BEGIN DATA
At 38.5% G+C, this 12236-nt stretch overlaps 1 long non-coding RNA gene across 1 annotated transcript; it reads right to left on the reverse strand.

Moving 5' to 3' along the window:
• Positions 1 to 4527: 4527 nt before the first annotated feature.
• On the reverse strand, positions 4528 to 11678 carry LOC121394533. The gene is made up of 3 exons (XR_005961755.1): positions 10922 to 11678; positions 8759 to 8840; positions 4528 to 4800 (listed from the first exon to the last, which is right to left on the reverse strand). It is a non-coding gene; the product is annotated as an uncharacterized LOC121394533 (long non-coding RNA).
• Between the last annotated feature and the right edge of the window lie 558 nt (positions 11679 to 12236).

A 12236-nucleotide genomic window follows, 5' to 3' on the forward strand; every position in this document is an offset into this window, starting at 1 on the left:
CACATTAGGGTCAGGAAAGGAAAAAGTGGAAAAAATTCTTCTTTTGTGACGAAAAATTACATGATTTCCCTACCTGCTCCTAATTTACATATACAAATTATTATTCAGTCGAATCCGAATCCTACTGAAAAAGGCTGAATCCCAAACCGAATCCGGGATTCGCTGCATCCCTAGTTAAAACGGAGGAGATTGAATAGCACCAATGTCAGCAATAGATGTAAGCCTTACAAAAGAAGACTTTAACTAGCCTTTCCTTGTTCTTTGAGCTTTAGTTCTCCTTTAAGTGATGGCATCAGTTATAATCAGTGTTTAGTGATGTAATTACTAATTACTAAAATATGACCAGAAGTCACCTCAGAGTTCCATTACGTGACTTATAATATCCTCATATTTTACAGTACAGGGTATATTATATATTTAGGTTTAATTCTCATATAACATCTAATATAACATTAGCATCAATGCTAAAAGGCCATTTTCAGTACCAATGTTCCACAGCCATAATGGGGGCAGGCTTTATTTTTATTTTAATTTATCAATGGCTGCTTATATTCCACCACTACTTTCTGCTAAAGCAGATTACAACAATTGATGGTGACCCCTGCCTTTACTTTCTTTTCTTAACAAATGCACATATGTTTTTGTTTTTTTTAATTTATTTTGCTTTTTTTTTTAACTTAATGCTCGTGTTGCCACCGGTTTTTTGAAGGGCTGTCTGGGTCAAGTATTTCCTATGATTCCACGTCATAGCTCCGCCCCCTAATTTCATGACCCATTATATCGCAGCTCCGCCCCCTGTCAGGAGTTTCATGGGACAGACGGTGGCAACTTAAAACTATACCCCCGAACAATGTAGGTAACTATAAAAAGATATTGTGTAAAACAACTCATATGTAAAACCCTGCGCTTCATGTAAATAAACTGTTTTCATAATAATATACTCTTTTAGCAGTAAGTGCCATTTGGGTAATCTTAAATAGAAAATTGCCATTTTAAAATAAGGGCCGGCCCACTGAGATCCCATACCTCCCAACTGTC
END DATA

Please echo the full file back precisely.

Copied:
At 38.5% G+C, this 12236-nt stretch overlaps 1 long non-coding RNA gene across 1 annotated transcript; it reads right to left on the reverse strand.

Moving 5' to 3' along the window:
• Positions 1 to 4527: 4527 nt before the first annotated feature.
• On the reverse strand, positions 4528 to 11678 carry LOC121394533. The gene is made up of 3 exons (XR_005961755.1): positions 10922 to 11678; positions 8759 to 8840; positions 4528 to 4800 (listed from the first exon to the last, which is right to left on the reverse strand). It is a non-coding gene; the product is annotated as an uncharacterized LOC121394533 (long non-coding RNA).
• Between the last annotated feature and the right edge of the window lie 558 nt (positions 11679 to 12236).

A 12236-nucleotide genomic window follows, 5' to 3' on the forward strand; every position in this document is an offset into this window, starting at 1 on the left:
CACATTAGGGTCAGGAAAGGAAAAAGTGGAAAAAATTCTTCTTTTGTGACGAAAAATTACATGATTTCCCTACCTGCTCCTAATTTACATATACAAATTATTATTCAGTCGAATCCGAATCCTACTGAAAAAGGCTGAATCCCAAACCGAATCCGGGATTCGCTGCATCCCTAGTTAAAACGGAGGAGATTGAATAGCACCAATGTCAGCAATAGATGTAAGCCTTACAAAAGAAGACTTTAACTAGCCTTTCCTTGTTCTTTGAGCTTTAGTTCTCCTTTAAGTGATGGCATCAGTTATAATCAGTGTTTAGTGATGTAATTACTAATTACTAAAATATGACCAGAAGTCACCTCAGAGTTCCATTACGTGACTTATAATATCCTCATATTTTACAGTACAGGGTATATTATATATTTAGGTTTAATTCTCATATAACATCTAATATAACATTAGCATCAATGCTAAAAGGCCATTTTCAGTACCAATGTTCCACAGCCATAATGGGGGCAGGCTTTATTTTTATTTTAATTTATCAATGGCTGCTTATATTCCACCACTACTTTCTGCTAAAGCAGATTACAACAATTGATGGTGACCCCTGCCTTTACTTTCTTTTCTTAACAAATGCACATATGTTTTTGTTTTTTTTAATTTATTTTGCTTTTTTTTTTAACTTAATGCTCGTGTTGCCACCGGTTTTTTGAAGGGCTGTCTGGGTCAAGTATTTCCTATGATTCCACGTCATAGCTCCGCCCCCTAATTTCATGACCCATTATATCGCAGCTCCGCCCCCTGTCAGGAGTTTCATGGGACAGACGGTGGCAACTTAAAACTATACCCCCGAACAATGTAGGTAACTATAAAAAGATATTGTGTAAAACAACTCATATGTAAAACCCTGCGCTTCATGTAAATAAACTGTTTTCATAATAATATACTCTTTTAGCAGTAAGTGCCATTTGGGTAATCTTAAATAGAAAATTGCCATTTTAAAATAAGGGCCGGCCCACTGAGATCCCATACCTCCCAACTGTC